Franklin School (Washington, D.C.)
|Location||13th and K Sts., NW., Washington, D.C.|
|NRHP Reference #||73002085|
|Added to NRHP||April 11, 1973|
|Designated NHL||June 19, 1996|
Built in 1869, the structure is currently unoccupied. Beginning in 2002, the building had been used as a homeless shelter, but the shelter was finally closed in September 2008. The decision to close the shelter remains controversial.  It was briefly occupied by protesters associated with the Occupy movement on November 19, 2011
A bust of Benjamin Franklin adorns the building's facade. The building's Great Hall was designed to seat 1,000 people and was a resource for community concerts, exhibitions, and public meetings. Franklin is one of thirteen buildings in Washington, D.C. to receive "interior landmark protection."
In addition to being an admired educational facility, a small plaque on its exterior describes the building's place in the history of telecommunications, noting Alexander Graham Bell's first wireless communication in 1880, where a beam of light was used to transmit a voice message using his newly invented Photophone. Bell's laboratory was nearby on 'L' Street and his work was a pioneering step in optical communications, the forerunner of fiber-optic communication systems which now carry most of the world's telecommunications traffic. Bell was also a well-known educator who taught at a special day school for deaf children, who trained teachers of the deaf, and who additionally created an institution for the study of deafness (also in Washington, DC).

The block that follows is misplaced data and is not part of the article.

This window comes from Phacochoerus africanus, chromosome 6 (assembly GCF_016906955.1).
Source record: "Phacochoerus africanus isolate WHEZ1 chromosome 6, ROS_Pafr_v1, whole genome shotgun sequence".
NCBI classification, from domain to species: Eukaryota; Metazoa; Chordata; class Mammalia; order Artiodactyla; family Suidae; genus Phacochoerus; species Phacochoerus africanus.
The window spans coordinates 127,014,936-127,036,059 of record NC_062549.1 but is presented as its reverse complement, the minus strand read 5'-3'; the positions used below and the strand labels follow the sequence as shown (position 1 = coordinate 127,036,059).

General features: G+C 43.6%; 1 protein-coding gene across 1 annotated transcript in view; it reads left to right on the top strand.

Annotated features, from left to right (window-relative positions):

The location of the school in a prominent neighborhood was intended to bring attention to age-graded, separate but equal classrooms for boys and girls. Offices for the Superintendent and the Board of Education were also housed in the Franklin School allowing administrators to see the benefits of the new educational system. The building also used big windows for light, roomy and airy spaces to enhance the learning environment.
The prominence Franklin School enjoyed was highlighted in the 1870s when studied in international expositions held in Vienna, Paris, and Philadelphia. It was declared a National Historic Landmark in 1996.
- "National Register Information System". National Register of Historic Places. National Park Service. 2007-01-23.
- "Franklin School". National Historic Landmark summary listing. National Park Service. Retrieved May 10, 2008.
- "Most Endangered Places" (Press release). DC Preservation League. May 31, 2007. Retrieved December 4, 2007.
- Harris, Hamil R.; Stewart, Nikita (October 8, 2008). "Barry Delays Bill After Bickering Highlights Council Divide". Washington Post. Retrieved October 20, 2008.
- Klein, Allison; Craig, Tim. "Occupy D.C. protesters claim vacant Franklin School". Washington Post. Retrieved November 19, 2011.
- The Coalition for Franklin School http://www.franklinschooldc.org/
- Moeller Jr., G Martin. AIA Guide to the Architecture of Washington, D.C. The Johns Hopkins University Press, 2006. Page 151
- NPS http://www.nps.gov/history/nr/travel/wash/dc14.htm
- DC Preservation League; http://www.dcpreservation.org/endangered/2005/franklin.html
- Tanya Edwards Beauchamp and Carolyn Pitts (December 31, 1994). PDF (32 KB). National Park Service. and PDF (32 KB)
|Wikimedia Commons has media related to Franklin School (Washington, D.C.).|
- Franklin School, Thirteenth & K Streets Northwest, Washington, District of Columbia, DC: 22 photos, 2 data pages, at Historic American Buildings Survey